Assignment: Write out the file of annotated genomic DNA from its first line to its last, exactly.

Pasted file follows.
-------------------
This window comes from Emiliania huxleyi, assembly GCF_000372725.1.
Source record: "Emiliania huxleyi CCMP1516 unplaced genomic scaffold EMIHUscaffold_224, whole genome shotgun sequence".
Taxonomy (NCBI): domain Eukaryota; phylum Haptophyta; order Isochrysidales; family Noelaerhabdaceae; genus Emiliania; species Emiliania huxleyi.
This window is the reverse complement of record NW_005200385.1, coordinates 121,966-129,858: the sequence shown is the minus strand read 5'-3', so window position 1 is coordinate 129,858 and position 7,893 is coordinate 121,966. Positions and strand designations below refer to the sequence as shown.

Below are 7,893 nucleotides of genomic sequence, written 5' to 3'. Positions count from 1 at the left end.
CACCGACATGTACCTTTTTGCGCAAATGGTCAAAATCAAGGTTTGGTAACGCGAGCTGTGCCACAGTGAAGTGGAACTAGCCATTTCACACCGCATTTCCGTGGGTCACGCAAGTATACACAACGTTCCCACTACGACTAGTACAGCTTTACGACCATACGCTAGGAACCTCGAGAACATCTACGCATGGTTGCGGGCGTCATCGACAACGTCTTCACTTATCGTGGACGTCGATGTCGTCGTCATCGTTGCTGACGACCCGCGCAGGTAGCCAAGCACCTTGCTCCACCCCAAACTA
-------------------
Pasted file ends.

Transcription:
This window comes from Emiliania huxleyi, assembly GCF_000372725.1.
Source record: "Emiliania huxleyi CCMP1516 unplaced genomic scaffold EMIHUscaffold_224, whole genome shotgun sequence".
Taxonomy (NCBI): domain Eukaryota; phylum Haptophyta; order Isochrysidales; family Noelaerhabdaceae; genus Emiliania; species Emiliania huxleyi.
This window is the reverse complement of record NW_005200385.1, coordinates 121,966-129,858: the sequence shown is the minus strand read 5'-3', so window position 1 is coordinate 129,858 and position 7,893 is coordinate 121,966. Positions and strand designations below refer to the sequence as shown.

Below are 7,893 nucleotides of genomic sequence, written 5' to 3'. Positions count from 1 at the left end.
CACCGACATGTACCTTTTTGCGCAAATGGTCAAAATCAAGGTTTGGTAACGCGAGCTGTGCCACAGTGAAGTGGAACTAGCCATTTCACACCGCATTTCCGTGGGTCACGCAAGTATACACAACGTTCCCACTACGACTAGTACAGCTTTACGACCATACGCTAGGAACCTCGAGAACATCTACGCATGGTTGCGGGCGTCATCGACAACGTCTTCACTTATCGTGGACGTCGATGTCGTCGTCATCGTTGCTGACGACCCGCGCAGGTAGCCAAGCACCTTGCTCCACCCCAAACTA